Alifchief is a progressor at his core. This Brunei Musical prophet suits an Afro-tinged jacket over viscerally charging electric guitars with Alt-rock implicative jam sections that borrows inspiration from a clandestine psychedelic-rock ancestry.
He gathers together the impressionistic touchstones of late '60s psychedelia—reminiscent of Early Carlos Santana—and immerses us into a sonic jungle that harbors the sacred fruits of this songwriter's musical labor in the form of "Boda Boda," his latest blood-pumping single.
Through the gallops of a soca beat that sounds garage-like in texture, "Boda Boda" grabs control of your primal urges to dance and sway, the way a blood-lust would. Over a mid-tempo, toppling musicianship displays radiate fervently between a scintillating bassline, rousing saturated guitar, and Alifchief's vocals that permeate through the mix with sonic cohesiveness; rendering up a prismatic echo that sounds like the vocals are being processed through vintage analog gear.
It's an effect that gives the entire production it's nostalgia-inducing warmth. The lyrics are simple enough and don't do much except stimulate our immersion when we can't help but chant, "Boda Boda!" There's no lack of showmanship and jam-session inspired solos, and as we get acquainted with the groove, style, and aesthetics that his band authors, another door opens up.
It is leading us into a show-stopping bass aria. As each section transitions over a hooking riff that seduces, it's easy to recall Santana's performance of "Soul Sacrifice" from Woodstock 1969, where the band flourished from one instrument to the next, repeating their hooking riff before each new sonic explosion.
The whole song plays like a conga-line of new and developing musical silhouettes before all the shades come together and create a crescendo of fiery acoustics that leave an after-glow we can't shake off.
Hello Alifchief and welcome back to BuzzMusic. Where did the inspiration for "Boda Boda" come from both geographically and stylistically, and what does Boda actually mean?
Boda Boda (referring to the word 'border') are bicycle and motorcycle taxis commonly found throughout East Africa; they were originally used to commute between borders, hence the word 'Boda'. Here in Uganda, they are a common form of public transport ideally used to navigate around terrible traffic jams or if you need to get somewhere quick. I used them regularly during my time in Tanzania and also here in Uganda; the experience of being on one can either be exhilarating or scary, depending on the driver! And so, this is the experience that I wanted to convey in the song. Stylistically, the song itself was inspired by Tony Allen, whose drumming style I admire very much.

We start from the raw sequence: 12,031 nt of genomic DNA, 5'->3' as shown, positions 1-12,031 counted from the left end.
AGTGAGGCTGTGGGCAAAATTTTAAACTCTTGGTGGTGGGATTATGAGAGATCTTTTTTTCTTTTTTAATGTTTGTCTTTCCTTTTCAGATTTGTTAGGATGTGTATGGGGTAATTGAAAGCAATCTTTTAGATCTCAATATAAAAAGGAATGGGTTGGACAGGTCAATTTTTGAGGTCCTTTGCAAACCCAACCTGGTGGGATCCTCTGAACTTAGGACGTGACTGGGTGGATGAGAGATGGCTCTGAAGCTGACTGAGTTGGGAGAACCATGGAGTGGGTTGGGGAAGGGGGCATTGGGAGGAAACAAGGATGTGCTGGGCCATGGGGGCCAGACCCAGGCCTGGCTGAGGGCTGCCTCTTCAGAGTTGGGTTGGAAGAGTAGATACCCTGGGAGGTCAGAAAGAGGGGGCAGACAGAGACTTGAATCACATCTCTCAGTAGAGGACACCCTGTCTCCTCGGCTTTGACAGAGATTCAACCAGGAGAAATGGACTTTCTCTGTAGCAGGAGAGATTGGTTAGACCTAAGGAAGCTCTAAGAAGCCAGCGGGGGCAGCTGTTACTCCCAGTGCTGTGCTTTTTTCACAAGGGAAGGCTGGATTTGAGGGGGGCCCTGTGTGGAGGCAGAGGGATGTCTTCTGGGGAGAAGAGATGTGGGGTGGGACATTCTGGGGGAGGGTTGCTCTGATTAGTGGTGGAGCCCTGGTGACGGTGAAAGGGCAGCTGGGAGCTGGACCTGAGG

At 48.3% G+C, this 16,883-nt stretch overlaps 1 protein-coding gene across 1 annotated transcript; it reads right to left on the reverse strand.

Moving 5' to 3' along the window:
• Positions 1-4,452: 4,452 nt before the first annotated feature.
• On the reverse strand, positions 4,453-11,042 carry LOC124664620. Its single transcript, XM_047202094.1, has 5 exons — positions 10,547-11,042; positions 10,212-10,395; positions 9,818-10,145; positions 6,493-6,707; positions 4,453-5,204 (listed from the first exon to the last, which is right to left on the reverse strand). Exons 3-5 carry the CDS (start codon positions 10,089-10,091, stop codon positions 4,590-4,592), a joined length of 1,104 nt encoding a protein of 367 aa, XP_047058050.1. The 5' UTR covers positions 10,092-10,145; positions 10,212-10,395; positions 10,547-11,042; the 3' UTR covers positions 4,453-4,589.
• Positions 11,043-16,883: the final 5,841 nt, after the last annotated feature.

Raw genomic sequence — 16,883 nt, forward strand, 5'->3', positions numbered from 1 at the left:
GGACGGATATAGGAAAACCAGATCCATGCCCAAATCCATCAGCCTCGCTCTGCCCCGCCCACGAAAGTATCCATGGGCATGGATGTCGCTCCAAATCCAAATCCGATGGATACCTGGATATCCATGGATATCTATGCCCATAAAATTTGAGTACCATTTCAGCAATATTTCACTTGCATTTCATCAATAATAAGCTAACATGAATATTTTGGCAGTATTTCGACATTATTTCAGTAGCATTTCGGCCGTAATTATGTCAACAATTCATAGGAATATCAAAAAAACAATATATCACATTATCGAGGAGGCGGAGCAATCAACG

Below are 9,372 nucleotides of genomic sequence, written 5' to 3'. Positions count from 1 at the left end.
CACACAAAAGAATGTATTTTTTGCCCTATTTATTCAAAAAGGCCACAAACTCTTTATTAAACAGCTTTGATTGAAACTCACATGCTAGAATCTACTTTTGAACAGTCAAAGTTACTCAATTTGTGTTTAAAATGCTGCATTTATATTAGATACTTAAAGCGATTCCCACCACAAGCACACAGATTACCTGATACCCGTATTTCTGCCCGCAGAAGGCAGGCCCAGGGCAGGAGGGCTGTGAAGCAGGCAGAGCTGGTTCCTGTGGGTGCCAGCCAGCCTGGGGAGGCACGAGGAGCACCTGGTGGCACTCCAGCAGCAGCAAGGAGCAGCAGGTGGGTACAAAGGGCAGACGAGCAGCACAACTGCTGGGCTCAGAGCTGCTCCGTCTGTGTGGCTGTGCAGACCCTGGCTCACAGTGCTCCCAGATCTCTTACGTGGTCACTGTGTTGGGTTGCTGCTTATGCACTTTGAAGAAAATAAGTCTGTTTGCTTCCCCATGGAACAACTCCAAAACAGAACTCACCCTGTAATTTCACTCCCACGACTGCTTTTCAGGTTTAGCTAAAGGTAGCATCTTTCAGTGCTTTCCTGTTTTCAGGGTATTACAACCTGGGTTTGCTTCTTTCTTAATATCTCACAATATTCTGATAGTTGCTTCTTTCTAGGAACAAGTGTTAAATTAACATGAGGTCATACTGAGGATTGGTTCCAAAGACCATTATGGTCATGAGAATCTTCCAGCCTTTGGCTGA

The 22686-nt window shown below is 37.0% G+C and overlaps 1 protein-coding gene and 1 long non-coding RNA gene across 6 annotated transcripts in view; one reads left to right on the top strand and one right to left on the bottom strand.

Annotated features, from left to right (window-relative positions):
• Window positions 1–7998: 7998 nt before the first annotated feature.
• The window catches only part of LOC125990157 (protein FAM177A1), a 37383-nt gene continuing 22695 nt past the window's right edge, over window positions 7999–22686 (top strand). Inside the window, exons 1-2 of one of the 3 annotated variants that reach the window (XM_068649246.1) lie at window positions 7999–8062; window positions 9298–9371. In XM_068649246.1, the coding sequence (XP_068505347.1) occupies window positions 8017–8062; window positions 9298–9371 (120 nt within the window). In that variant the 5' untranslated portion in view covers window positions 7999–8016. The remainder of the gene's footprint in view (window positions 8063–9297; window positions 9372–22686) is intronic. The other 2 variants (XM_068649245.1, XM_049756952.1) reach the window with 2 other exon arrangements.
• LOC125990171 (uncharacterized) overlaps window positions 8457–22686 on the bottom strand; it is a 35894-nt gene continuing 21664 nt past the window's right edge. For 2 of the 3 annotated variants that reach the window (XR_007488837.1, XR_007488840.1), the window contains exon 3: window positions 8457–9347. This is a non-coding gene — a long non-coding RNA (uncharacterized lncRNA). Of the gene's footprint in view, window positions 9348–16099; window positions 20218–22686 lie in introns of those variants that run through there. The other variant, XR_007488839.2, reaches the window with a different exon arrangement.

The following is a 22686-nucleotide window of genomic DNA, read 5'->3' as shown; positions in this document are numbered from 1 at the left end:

Who has been your two most significant influence when it comes to your style of playing the guitar, and why?
This is a tough question to answer as I have many favorites on my list with no preference! As for now, these two come into mind: Vieux Farka Touré and Eric Clapton. Eric Clapton has always been a major guitar influence, particularly during my early twenties when I dove deep into his discography with Cream, John Mayall's Bluesbreakers, and Derek and The Dominos. Albums like Layla And Other Assorted Love Songs and Disraeli Gears were particularly influential for me. It was his phrasing and tone in those earlier works which informed my playing and to this day, it is still the case. I got into Vieux Farka Touré through the music of his late father, Ali Farka Touré, the undisputed master of desert blues. Although I appreciate the playing style of Ali, I strongly identified with Vieux's style which is a more modern and refined approach towards the genre while respecting and honoring what had been started by his father.
What have been the most fulfilling moments in your career thus far, and can you attest any of those moments to this song's recording process?
So far, it has been to sign a digital distribution deal with East African Records: it was done on the same day I arrived in Africa four years ago. To be approached by people who are genuinely interested in your vision and wanting to carry it forward made me felt that all the time and effort put into my craft was worth it.
What would you say to someone who is just starting to find their creative intuitions in the form of creating Music, to inspire them to keep progressing despite the struggles the come with finding your own artistic voice?
I would say to just keep going at it even on your worst days; you'll never find your own artistic voice if you don't keep practicing your craft consistently. Also, don't be afraid to show your influences.
What can we expect to see next?
I would like to collaborate more with regional and international artists, and play live shows and festivals within East Africa and beyond when the COVID-19 pandemic eases down.